His suspension might be over, but Matt Harvey’s status as an elite pitcher is still on sabbatical.
The former Mets ace got racked again in Milwaukee last night, giving up six runs in five inning, while giving up three homers – including back-to-back shots in the sixth inning – tying his career high in the Mets 7-4 loss to the Brewers.
“I think there is a lot of work to be done,’’ Harvey said to reporters in Milwaukee. “I was pretty much battling behind in the count the whole game and that makes things a lot more difficult. Overall the last three-four starts have been pretty terrible.’’
Harvey is doing his best to make the loss of Jeurys Familia a moot point when he pitches. He looks like he doesn’t know his own stuff anymore. He can no longer just throw the fastball by hitters when he’s behind in the count. His secondary pitches are sketchy as well, as his power slider has eluded him and his changeup and curveball aren’t always sharp.
Simply put, Harvey needs to learn how to pitch again.
Most elite pitchers go through this in their careers. Over time their fastballs lose their bite or movement, but usually when that happens later on after their prime years have ended, and they have perfected their secondary pitches. Hall of Famers, generally figure it out, going from power to finesse over time. It happened to Tom Seaver as he got older and The Franchise obviously responded.
Harvey, though, doesn’t have this luxury. Two operations just seem to be too much for The Dark Knight and opponents are jumping all over Gotham. The back-to-back homers were off 92 mph fastballs right down the middle, something he never would have done two years ago.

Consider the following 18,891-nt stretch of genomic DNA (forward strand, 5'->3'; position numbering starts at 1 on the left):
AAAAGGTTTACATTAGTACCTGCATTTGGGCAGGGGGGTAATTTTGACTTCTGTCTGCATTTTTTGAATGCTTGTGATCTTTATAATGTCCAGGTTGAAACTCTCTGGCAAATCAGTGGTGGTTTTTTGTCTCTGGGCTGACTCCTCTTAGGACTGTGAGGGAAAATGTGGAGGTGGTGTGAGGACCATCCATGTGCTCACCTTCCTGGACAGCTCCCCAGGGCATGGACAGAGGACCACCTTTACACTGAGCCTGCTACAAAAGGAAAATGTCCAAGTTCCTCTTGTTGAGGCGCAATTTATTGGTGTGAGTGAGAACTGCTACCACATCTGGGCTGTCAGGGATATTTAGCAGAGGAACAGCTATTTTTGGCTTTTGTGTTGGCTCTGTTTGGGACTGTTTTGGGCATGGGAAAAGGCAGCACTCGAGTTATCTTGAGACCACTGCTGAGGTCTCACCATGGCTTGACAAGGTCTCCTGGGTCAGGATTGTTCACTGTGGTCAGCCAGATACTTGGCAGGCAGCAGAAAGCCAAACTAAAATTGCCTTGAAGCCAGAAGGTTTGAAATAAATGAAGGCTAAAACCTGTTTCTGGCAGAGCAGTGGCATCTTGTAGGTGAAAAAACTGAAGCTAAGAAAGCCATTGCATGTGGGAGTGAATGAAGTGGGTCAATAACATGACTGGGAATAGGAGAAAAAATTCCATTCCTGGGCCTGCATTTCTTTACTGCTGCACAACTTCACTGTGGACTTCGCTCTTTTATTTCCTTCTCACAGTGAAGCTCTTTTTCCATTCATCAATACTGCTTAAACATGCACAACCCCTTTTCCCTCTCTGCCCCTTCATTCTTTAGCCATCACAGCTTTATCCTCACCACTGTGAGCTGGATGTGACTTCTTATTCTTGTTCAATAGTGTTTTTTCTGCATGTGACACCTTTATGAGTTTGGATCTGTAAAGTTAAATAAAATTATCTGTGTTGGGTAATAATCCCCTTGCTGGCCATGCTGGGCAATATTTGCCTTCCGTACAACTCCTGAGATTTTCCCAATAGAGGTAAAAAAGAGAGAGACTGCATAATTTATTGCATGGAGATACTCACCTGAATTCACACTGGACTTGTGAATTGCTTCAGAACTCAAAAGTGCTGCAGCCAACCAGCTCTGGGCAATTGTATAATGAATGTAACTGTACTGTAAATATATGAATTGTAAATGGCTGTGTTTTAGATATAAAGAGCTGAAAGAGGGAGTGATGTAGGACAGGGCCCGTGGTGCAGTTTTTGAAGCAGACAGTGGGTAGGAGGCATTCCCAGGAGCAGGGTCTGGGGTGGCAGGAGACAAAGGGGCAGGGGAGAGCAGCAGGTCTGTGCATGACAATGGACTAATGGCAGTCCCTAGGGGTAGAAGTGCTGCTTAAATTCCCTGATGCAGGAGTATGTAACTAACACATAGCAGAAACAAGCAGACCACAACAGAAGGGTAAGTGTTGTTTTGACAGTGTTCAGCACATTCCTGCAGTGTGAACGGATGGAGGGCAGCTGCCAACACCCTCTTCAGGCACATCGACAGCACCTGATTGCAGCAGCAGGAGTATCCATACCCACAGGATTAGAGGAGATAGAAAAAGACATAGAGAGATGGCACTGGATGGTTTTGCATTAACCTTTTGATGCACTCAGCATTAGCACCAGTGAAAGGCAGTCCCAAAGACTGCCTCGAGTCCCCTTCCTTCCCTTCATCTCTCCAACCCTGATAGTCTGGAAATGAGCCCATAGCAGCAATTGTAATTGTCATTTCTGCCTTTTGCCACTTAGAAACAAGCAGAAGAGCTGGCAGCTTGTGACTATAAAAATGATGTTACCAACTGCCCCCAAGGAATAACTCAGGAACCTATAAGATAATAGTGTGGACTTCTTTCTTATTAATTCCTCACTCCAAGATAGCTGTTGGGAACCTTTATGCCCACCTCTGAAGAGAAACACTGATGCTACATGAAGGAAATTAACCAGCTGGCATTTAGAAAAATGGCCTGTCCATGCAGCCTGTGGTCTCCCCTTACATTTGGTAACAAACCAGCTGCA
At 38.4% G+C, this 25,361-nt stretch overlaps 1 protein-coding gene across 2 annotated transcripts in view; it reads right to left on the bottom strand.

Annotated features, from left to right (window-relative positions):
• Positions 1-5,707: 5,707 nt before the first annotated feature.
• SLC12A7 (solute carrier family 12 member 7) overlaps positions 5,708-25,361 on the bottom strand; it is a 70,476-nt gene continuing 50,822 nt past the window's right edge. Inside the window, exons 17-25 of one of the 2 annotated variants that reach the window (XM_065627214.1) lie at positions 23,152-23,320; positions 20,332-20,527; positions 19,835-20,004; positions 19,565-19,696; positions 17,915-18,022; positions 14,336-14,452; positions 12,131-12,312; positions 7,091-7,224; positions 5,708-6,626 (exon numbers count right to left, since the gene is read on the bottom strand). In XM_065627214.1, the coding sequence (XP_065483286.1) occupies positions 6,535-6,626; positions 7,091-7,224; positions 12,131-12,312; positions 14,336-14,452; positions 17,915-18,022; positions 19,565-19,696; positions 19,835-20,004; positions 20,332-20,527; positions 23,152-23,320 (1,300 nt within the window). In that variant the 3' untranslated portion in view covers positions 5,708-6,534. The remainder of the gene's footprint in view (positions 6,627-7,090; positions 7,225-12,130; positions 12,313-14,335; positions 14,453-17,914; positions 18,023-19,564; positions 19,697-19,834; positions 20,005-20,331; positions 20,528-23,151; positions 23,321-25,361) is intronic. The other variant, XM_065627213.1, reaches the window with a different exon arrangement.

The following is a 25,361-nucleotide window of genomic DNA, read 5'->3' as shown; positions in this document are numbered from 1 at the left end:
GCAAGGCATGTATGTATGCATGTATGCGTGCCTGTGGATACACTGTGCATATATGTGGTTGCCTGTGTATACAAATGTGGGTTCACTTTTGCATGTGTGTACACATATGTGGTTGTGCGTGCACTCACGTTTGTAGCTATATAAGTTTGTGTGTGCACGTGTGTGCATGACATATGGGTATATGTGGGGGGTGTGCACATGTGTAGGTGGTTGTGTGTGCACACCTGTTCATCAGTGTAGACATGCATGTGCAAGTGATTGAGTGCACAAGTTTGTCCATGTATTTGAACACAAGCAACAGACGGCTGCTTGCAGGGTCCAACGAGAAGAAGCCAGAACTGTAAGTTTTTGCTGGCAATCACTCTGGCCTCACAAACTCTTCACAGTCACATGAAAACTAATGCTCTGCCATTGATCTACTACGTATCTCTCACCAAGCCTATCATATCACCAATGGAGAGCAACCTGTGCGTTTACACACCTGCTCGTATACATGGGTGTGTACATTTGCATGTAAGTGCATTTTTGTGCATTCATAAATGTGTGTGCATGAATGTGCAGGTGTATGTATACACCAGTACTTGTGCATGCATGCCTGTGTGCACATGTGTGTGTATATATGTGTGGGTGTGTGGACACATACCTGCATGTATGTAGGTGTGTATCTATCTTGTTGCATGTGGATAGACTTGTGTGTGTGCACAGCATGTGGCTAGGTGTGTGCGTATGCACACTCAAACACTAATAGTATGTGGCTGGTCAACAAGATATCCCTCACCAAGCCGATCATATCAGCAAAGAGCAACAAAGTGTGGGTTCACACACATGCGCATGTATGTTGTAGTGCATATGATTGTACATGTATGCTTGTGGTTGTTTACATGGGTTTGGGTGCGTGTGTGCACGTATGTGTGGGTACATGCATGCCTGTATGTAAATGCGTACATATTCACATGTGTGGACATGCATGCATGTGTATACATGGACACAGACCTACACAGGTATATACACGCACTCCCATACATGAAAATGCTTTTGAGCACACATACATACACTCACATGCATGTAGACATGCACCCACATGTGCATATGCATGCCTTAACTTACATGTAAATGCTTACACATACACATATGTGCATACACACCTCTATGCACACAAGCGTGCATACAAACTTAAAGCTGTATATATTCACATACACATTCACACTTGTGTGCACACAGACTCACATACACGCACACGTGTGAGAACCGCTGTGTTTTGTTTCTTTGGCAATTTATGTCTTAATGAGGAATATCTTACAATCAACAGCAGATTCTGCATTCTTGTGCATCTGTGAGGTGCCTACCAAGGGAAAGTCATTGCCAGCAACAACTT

“My job is to go out and keep the game tied and give us a chance to really open things up after that,” Harvey said to reporters. “I got behind in the count and left the ball in the middle of the plate. I left the ball out in the middle of the plate and that makes things difficult.”
So now, he has different stuff and frankly not a clue with what to do with it. Unfortunately, the Mets need him to pitch. They can’t skip him because there’s no one else to fill the slot. Maybe at the end of the month Steven Matz will come back and Harvey could work things out in the bullpen, but that’s still at least three starts away, if not more.
Back in 2013, if you said Harvey Day, it would have put a smile on every Met fan’s face, but now it gives you the agita of a tax audit.
Pitching coach Dan Warthen needs to come up with some sort of game plan for Harvey when his turn comes up next week in Arizona. He needs to keep the ball down, change speeds and pitch to contact. If that doesn’t work, then the Mets need to see if there’s another Tommy Milone on the waiver wire, because right now, somebody else’s castoff will be a lot better than the shell of an ace on the mound right now.
The Mets long national nightmare of a 2017 season continues.